Last week, I unexpectedly knit some hats.
Three, to be exact.
Here's the story:
Remember that green handspun hat I knit up just before Christmas so I'd have something festive to keep me from freezing on my way to and from holiday concerts? The one I didn't post any pictures of on my head because it looks like a giant green Yorkshire pudding up there? Yeah, the one I've been wearing every day out in public anyway, because it's so warm and super soft and the weather here has truly been appalling - I mean, so bad that putting on my soft warm ugly hat is the bright spot of my day.
Well, I'm starting to think that hat is not ugly.
Evidence: when I'm outside with friends and chatting, they suddenly stop and sort of stare and say in a strange, depressingly amazed voice, Hey, that's a really nice hat!
That never happens with my other hats, even though there are a lot of them, so I think I must have missed something about my Christmas hat last time I looked in the mirror.
Meanwhile, as I think I mentioned, when I was spinning bulky yarn for next year's Christmas gifts I had a terrible idea for how to use up the three lots of really bright stuff. Here is that idea: I have three close friends from my university days, and I thought I would knit them each a cowl. I could tell when I was spinning that yarn that each of the three was perfect for a particular one of those friends, and I didn't even want to wait till next Christmas to surprise them, so I was just going to go for it and pop three cowls into the mail. I mean: it might not be Christmas any more, but it sure is winter.
Then I met them for lunch and there it was again - they were all looking at my hat and saying Wow! and then they all started chatting about how they'd really like to have a hat that didn't look stupid on them, or was actually big enough, or warm enough, or ideally all three.
It wasn't quite a Please Mary, Make Us Hats... it just really made me think those three skeins of yarn should not be cowls, but instead be knit up into berets as close to my Yorkshire Pud hat as possible.
And pre-blocking, even the first hat did not disappoint.
Blocking tamed down Friend #1's hat beautifully,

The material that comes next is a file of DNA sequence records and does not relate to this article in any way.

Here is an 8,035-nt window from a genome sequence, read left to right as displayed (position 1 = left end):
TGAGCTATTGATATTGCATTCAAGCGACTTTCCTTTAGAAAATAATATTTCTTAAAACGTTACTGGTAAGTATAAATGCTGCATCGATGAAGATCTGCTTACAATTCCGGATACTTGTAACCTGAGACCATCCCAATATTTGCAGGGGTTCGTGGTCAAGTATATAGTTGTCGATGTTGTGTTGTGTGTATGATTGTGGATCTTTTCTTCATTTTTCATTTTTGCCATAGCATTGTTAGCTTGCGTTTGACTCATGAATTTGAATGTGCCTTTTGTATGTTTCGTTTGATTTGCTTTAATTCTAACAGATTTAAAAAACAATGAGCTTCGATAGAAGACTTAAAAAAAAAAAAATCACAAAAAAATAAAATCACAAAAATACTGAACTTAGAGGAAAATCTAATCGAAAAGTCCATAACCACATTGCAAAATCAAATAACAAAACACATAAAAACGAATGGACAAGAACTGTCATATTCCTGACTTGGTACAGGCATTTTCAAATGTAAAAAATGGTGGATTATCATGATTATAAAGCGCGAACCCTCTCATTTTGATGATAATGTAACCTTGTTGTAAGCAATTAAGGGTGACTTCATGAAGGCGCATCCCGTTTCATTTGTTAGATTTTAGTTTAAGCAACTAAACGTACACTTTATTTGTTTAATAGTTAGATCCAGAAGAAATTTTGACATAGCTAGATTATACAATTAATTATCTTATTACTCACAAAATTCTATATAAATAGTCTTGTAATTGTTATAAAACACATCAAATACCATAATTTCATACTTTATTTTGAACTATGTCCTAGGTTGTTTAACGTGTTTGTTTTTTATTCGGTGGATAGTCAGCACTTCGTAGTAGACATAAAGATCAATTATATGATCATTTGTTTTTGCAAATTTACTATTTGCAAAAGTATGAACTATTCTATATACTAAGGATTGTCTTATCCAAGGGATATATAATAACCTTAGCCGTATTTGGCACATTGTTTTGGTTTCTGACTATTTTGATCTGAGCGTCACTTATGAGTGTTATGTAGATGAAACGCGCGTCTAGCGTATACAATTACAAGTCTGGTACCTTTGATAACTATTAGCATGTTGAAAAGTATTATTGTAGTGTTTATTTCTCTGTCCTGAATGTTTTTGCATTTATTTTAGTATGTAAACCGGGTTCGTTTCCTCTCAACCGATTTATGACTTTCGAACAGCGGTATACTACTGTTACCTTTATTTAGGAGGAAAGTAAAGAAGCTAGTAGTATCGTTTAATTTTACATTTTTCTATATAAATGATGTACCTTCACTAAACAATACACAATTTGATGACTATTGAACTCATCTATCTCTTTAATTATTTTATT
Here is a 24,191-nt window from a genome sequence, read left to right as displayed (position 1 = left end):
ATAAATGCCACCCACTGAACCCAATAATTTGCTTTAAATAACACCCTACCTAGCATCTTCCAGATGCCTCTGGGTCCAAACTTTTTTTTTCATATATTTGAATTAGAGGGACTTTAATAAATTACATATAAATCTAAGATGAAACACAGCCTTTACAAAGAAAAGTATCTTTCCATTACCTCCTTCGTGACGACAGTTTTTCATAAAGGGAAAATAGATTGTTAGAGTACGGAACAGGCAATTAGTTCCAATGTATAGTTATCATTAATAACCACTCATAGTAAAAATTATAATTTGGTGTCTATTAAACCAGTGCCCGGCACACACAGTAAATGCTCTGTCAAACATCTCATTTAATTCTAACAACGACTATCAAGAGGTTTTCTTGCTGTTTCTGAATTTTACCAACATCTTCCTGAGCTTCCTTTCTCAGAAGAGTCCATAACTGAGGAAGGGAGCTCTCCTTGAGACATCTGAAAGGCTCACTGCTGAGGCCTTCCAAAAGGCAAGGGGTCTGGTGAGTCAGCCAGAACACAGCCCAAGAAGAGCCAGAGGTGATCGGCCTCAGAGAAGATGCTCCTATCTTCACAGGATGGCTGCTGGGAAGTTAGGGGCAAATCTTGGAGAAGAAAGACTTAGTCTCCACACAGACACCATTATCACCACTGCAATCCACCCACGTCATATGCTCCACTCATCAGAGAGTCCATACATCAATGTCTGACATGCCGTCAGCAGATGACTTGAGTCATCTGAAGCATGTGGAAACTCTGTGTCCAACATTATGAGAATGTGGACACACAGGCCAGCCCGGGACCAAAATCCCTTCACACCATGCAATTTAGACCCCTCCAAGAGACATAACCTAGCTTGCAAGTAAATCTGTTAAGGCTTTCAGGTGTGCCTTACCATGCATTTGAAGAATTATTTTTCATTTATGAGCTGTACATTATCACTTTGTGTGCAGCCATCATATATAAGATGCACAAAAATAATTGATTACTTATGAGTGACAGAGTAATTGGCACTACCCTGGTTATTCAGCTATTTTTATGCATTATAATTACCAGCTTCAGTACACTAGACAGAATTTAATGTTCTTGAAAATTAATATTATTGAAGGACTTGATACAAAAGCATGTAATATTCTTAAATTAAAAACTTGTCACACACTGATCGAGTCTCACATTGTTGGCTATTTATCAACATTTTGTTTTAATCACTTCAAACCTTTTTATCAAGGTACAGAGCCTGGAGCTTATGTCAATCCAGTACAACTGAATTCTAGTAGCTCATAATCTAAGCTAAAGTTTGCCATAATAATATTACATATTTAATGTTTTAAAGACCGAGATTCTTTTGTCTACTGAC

and in the meantime I started the hat for Friend #2.
Oddly, even though each skein of handspun came out in a different place on the Bulky scale, they all knit up to much the same size on the same needles. The slight variations were - and maybe this is because I was thinking of each friend as I spun - in favour of the size of the intended recipient's head. All that definitely helped make the hats go faster... or would have, if I hadn't first tried to knit the the finest of the three yarns with a smaller needle only to discover it was producing a fabric like reinforced cardboard. Le. Sigh.
Another thing that did actually help was a joining trick that's super easy when you're using handspun, and which saved me from running in more ends than necessary. When you get to the end of one cake, you just lay out the start of the next one like so:
and then tug on the unspun-by-this-time ends to make the fiber longer and thinner,
and then twist them together by hand so you can go merrily on your way.
Looks terrible en route, but the end result doesn't look any different than the rest of the hat. Yay!
The hat for Friend #3 was finished before I had time to block its predecessor - honestly, each (successful) hat took about 3 hours to knit - so it doesn't get an in-progress photo. Just the painful pre-blocking shot, where the design looks like an overpuffed bun.
After they've had a bath and sat to dry on an elevated plate (or in this case, a luncheon sized plate elevated on a stack of hockey tape) they look much better.
One thing I don't like about drying hats on a plate is that you get an awful ridgey line across the curve and if the fabric is stiff enough, the hat in use looks a lot like an anvil. Not a good look off the catwalk. So I like to tug them sort of sideways-flat again after they're dry.
I don't know what you think of these bows on the top... frankly, I don't know what I think of them either, but it seemed the most wash-friendly way to manage the boring flatness of the top and also the little hole left when you draw the tail through a lot of live stitches knit from bulky yarn.
In pictures though, I found them too adorable not to take a couple of closeups.
You know, just so I'd remember the striping effect at the top of each of these two less subtle colourways after they were gone to their new homes.
Anyway: three hats, one week. In a pinch I could even spin the yarn for three hats and knit them, all in one week, because it took 90 minutes for the initial spinning and maybe another 30 for the plying, plus, being generous, an hour for the skeining and blocking and caking. Six hours to a homespun gift? Sign me up.
In fact I feel a little nervous that I've become as obsessed with this hat as I was with the drop stitch cowl... only it's harder to gift a hat, because you have to know the recipient so well. It's not like a cowl you can bring along as a hostess gift (which I did at New Year's, to great effect.) H'mmmm.
About the pattern: it's one I improvised specifically for this sort of handspun, so I haven't written it up to share. It's just a pretty basic beret really, with that key element of really bulky yarn and really big needles that makes the whole thing Wow.
It's Friday morning as I post this and I'm looking forward to a wonderful, easy weekend - hope yours is wonderful too in any form, and I'll see you again on Monday!